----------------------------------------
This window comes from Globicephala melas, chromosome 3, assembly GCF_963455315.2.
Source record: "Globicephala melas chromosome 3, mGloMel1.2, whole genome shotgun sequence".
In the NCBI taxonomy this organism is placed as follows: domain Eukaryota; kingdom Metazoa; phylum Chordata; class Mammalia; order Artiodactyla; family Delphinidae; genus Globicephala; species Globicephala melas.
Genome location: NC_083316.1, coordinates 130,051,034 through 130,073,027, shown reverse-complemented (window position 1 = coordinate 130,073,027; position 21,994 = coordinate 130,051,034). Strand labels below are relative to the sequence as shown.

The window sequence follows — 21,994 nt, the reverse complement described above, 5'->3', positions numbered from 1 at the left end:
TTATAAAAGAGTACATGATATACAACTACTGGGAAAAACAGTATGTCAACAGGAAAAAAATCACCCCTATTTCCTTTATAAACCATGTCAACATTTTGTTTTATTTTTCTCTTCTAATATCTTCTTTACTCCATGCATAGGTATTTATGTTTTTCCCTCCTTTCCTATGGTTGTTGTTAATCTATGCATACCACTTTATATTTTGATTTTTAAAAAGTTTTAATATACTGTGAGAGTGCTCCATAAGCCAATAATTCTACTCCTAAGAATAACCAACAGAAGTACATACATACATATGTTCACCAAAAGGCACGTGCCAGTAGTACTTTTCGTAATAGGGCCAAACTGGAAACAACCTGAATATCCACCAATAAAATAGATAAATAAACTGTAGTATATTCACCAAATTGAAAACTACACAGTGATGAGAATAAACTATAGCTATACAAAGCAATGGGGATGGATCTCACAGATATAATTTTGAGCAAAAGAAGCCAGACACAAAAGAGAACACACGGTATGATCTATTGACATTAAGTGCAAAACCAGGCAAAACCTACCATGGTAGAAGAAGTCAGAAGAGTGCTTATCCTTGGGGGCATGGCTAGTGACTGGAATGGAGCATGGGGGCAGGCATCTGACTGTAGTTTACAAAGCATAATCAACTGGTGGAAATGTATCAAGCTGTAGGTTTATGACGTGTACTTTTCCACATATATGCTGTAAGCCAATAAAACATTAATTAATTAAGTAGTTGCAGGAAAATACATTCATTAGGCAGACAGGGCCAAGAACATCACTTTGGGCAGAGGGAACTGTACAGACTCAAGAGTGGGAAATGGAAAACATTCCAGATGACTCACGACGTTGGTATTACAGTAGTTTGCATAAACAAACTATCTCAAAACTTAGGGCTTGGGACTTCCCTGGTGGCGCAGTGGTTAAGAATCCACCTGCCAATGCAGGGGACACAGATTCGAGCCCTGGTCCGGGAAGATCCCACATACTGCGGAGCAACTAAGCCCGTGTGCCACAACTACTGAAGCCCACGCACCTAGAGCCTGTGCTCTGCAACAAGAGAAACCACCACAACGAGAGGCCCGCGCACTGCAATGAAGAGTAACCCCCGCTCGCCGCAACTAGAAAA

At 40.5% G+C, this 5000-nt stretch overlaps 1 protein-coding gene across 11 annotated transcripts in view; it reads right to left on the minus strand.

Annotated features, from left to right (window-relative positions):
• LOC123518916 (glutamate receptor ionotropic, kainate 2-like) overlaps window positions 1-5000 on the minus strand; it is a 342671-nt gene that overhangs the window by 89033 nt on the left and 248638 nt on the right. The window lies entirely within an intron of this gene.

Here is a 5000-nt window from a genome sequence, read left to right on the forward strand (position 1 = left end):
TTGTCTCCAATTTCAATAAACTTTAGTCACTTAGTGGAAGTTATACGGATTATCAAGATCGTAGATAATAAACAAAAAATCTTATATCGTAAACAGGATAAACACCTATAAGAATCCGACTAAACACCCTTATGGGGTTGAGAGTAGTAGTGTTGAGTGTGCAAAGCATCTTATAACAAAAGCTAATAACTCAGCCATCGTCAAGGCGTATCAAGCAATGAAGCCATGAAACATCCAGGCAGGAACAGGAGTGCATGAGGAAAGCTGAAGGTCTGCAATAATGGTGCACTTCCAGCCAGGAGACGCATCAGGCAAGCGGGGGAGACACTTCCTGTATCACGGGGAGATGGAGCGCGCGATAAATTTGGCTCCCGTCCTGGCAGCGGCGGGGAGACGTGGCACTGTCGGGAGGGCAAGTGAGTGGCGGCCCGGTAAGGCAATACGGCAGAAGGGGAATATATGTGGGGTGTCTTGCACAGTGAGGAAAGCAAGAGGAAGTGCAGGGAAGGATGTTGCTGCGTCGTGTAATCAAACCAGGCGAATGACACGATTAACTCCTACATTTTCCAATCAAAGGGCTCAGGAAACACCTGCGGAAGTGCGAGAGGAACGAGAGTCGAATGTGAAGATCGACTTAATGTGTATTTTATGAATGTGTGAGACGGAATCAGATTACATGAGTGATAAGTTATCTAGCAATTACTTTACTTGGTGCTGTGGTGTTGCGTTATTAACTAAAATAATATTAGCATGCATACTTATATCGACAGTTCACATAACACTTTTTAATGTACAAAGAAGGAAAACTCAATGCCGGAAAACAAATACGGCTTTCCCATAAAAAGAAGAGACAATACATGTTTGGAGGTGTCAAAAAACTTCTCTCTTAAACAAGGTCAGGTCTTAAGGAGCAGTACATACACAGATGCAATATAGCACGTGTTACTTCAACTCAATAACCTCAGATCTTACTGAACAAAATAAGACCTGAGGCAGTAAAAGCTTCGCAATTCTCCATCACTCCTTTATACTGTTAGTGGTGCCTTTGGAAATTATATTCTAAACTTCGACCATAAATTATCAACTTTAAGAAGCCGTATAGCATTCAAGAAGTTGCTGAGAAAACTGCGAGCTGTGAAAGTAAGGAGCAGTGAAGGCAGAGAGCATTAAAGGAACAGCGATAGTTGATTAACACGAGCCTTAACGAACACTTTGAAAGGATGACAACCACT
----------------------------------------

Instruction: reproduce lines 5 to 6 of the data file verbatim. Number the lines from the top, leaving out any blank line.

The window sequence follows — 21,994 nt, the reverse complement described above, 5'->3', positions numbered from 1 at the left end:
TTATAAAAGAGTACATGATATACAACTACTGGGAAAAACAGTATGTCAACAGGAAAAAAATCACCCCTATTTCCTTTATAAACCATGTCAACATTTTGTTTTATTTTTCTCTTCTAATATCTTCTTTACTCCATGCATAGGTATTTATGTTTTTCCCTCCTTTCCTATGGTTGTTGTTAATCTATGCATACCACTTTATATTTTGATTTTTAAAAAGTTTTAATATACTGTGAGAGTGCTCCATAAGCCAATAATTCTACTCCTAAGAATAACCAACAGAAGTACATACATACATATGTTCACCAAAAGGCACGTGCCAGTAGTACTTTTCGTAATAGGGCCAAACTGGAAACAACCTGAATATCCACCAATAAAATAGATAAATAAACTGTAGTATATTCACCAAATTGAAAACTACACAGTGATGAGAATAAACTATAGCTATACAAAGCAATGGGGATGGATCTCACAGATATAATTTTGAGCAAAAGAAGCCAGACACAAAAGAGAACACACGGTATGATCTATTGACATTAAGTGCAAAACCAGGCAAAACCTACCATGGTAGAAGAAGTCAGAAGAGTGCTTATCCTTGGGGGCATGGCTAGTGACTGGAATGGAGCATGGGGGCAGGCATCTGACTGTAGTTTACAAAGCATAATCAACTGGTGGAAATGTATCAAGCTGTAGGTTTATGACGTGTACTTTTCCACATATATGCTGTAAGCCAATAAAACATTAATTAATTAAGTAGTTGCAGGAAAATACATTCATTAGGCAGACAGGGCCAAGAACATCACTTTGGGCAGAGGGAACTGTACAGACTCAAGAGTGGGAAATGGAAAACATTCCAGATGACTCACGACGTTGGTATTACAGTAGTTTGCATAAACAAACTATCTCAAAACTTAGGGCTTGGGACTTCCCTGGTGGCGCAGTGGTTAAGAATCCACCTGCCAATGCAGGGGACACAGATTCGAGCCCTGGTCCGGGAAGATCCCACATACTGCGGAGCAACTAAGCCCGTGTGCCACAACTACTGAAGCCCACGCACCTAGAGCCTGTGCTCTGCAACAAGAGAAACCACCACAACGAGAGGCCCGCGCACTGCAATGAAGAGTAACCCCCGCTCGCCGCAACTAGAAAA